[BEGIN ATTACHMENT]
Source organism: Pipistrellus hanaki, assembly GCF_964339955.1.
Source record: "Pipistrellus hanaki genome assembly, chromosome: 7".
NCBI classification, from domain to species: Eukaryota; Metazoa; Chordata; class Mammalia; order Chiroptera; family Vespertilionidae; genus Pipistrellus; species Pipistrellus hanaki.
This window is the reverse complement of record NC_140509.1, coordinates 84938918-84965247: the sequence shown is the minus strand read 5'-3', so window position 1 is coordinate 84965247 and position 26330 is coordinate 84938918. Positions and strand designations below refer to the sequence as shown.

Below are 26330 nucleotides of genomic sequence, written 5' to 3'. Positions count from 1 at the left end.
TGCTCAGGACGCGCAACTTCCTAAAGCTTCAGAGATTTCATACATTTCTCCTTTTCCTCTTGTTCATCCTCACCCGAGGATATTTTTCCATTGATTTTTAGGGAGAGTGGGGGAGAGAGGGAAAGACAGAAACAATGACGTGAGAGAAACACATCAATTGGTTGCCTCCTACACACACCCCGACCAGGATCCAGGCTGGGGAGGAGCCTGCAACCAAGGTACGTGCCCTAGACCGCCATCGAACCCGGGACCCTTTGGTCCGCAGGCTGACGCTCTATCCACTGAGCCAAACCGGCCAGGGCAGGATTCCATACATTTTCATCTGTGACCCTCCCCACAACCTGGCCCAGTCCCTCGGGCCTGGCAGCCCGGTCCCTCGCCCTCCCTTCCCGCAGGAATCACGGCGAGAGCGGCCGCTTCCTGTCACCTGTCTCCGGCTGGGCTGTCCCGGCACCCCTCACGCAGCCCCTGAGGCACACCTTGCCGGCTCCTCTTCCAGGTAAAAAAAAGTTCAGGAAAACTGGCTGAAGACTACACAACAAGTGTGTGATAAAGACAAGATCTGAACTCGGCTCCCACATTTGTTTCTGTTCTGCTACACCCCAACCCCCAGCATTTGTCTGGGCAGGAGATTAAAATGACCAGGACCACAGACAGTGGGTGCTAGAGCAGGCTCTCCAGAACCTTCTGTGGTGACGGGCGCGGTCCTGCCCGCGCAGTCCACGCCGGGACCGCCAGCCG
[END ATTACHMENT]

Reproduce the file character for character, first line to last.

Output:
Source organism: Pipistrellus hanaki, assembly GCF_964339955.1.
Source record: "Pipistrellus hanaki genome assembly, chromosome: 7".
NCBI classification, from domain to species: Eukaryota; Metazoa; Chordata; class Mammalia; order Chiroptera; family Vespertilionidae; genus Pipistrellus; species Pipistrellus hanaki.
This window is the reverse complement of record NC_140509.1, coordinates 84938918-84965247: the sequence shown is the minus strand read 5'-3', so window position 1 is coordinate 84965247 and position 26330 is coordinate 84938918. Positions and strand designations below refer to the sequence as shown.

Below are 26330 nucleotides of genomic sequence, written 5' to 3'. Positions count from 1 at the left end.
TGCTCAGGACGCGCAACTTCCTAAAGCTTCAGAGATTTCATACATTTCTCCTTTTCCTCTTGTTCATCCTCACCCGAGGATATTTTTCCATTGATTTTTAGGGAGAGTGGGGGAGAGAGGGAAAGACAGAAACAATGACGTGAGAGAAACACATCAATTGGTTGCCTCCTACACACACCCCGACCAGGATCCAGGCTGGGGAGGAGCCTGCAACCAAGGTACGTGCCCTAGACCGCCATCGAACCCGGGACCCTTTGGTCCGCAGGCTGACGCTCTATCCACTGAGCCAAACCGGCCAGGGCAGGATTCCATACATTTTCATCTGTGACCCTCCCCACAACCTGGCCCAGTCCCTCGGGCCTGGCAGCCCGGTCCCTCGCCCTCCCTTCCCGCAGGAATCACGGCGAGAGCGGCCGCTTCCTGTCACCTGTCTCCGGCTGGGCTGTCCCGGCACCCCTCACGCAGCCCCTGAGGCACACCTTGCCGGCTCCTCTTCCAGGTAAAAAAAAGTTCAGGAAAACTGGCTGAAGACTACACAACAAGTGTGTGATAAAGACAAGATCTGAACTCGGCTCCCACATTTGTTTCTGTTCTGCTACACCCCAACCCCCAGCATTTGTCTGGGCAGGAGATTAAAATGACCAGGACCACAGACAGTGGGTGCTAGAGCAGGCTCTCCAGAACCTTCTGTGGTGACGGGCGCGGTCCTGCCCGCGCAGTCCACGCCGGGACCGCCAGCCG